After substantial study and debate, the District of Connecticut has approved a uniform Standing Order in Patent Cases that became effective October 1, 2013 for those judges who adopt it. Following the work of an ad hoc committee formed by then-Chief Judge Alvin W. Thompson in 2011 and chaired by Judge Vanessa L. Bryant, the court approved a form of order based on local rules adopted in the neighboring Southern District of New York. (Disclosure: The author served as a member of the committee.)
The Standing Order is intended to facilitate case planning and management in patent cases, reduce delays in the resolution of those cases, and improve the efficiency and fairness with which patent cases are handled in Connecticut — all Rule 1 stuff. See Federal Rules of Civil Procedure 1 (seeking “to secure the just, speedy, and inexpensive determination of every action and proceeding”).
Under the Standing Order, parties to patent cases must discuss within their initial planning meeting the variety of matters unique to patent cases, particularly those associated with patent claim construction and with infringement, non-infringement, invalidity, and unenforceability contentions. Unless modified by the court in response to the parties’ planning report, infringement contentions will be due 42 days after the filing of the report. Invalidity contentions must follow 42 days later. Special provisions apply in the case of a declaratory judgment action in which no infringement allegations have been made.
One issue that arises frequently in patent litigation is the timing of disclosure of opinions of counsel. Accused infringers often assert reliance on opinions of non-infringement or patent invalidity as a defense to claims of willful infringement or inducement of infringement. Although opinion evidence can be quite important to maintaining a successful defense, a party asserting reliance on an opinion of counsel typically must disclose in discovery, in addition to the opinion, at least all other opinions received on the same subject and all communications with the opinion writer concerning the opinion. See e.g., In re Echostar Communs. Corp., 448 F.3d 1294 (Fed. Cir. 2006)(discussing scope of waiver of attorney-client privilege and work-product protection).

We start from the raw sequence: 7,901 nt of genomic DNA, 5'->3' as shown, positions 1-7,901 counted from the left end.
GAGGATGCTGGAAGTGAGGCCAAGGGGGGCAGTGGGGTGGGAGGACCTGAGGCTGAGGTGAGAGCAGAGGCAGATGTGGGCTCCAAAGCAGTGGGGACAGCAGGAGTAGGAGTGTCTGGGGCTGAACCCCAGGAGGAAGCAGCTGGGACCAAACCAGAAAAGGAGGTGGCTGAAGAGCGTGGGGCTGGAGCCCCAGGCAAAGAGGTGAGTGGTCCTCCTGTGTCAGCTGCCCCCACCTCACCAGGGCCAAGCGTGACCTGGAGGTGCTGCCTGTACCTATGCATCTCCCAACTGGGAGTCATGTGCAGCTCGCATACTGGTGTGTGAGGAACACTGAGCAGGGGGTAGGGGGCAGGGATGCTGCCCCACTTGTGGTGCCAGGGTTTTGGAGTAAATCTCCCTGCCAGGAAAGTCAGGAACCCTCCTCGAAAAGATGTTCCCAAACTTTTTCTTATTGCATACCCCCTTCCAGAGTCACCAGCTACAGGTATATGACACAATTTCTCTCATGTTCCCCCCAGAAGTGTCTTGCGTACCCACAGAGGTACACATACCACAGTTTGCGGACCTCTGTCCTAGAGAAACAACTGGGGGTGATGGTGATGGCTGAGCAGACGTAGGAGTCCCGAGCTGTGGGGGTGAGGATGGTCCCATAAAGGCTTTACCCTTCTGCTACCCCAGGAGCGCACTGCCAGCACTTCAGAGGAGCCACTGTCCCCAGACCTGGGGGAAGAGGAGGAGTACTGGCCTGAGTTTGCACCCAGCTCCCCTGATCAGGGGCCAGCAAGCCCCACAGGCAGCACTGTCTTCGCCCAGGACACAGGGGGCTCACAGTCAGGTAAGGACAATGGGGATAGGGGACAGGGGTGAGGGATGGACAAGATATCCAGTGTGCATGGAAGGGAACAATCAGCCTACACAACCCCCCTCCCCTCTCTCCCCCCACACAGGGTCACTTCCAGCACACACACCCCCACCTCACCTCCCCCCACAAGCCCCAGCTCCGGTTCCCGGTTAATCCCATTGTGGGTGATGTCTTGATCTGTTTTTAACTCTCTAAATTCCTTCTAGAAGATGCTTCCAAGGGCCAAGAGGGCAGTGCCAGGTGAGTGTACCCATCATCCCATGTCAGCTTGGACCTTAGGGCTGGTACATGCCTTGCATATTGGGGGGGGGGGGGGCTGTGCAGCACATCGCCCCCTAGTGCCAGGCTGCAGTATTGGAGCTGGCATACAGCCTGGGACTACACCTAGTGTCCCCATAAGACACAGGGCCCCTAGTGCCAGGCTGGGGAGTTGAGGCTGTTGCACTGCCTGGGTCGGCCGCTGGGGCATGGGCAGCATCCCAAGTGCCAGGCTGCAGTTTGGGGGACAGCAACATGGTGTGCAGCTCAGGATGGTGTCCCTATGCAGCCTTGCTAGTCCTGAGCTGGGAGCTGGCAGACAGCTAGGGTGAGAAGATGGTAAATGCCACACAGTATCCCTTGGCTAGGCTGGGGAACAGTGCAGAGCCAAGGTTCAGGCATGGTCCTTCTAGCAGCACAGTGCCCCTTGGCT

Because reliance on the opinion is, of course, irrelevant in the absence of liability (and so, paradoxically, the opinion is most important when incorrect), accused infringers generally seek to delay the deadline for disclosure until liability issues have become relatively clear. Under the Standing Order, the deadline for disclosure is 42 days after entry of a claim construction ruling. This allows the accused infringer an opportunity to consider the implications of that decision, which may be case dispositive. An accused infringer who does elect to assert reliance on an opinion of counsel must simultaneously disclose both the opinion and any other documents as to which attorney-client privilege and work-product protection are thereby waived.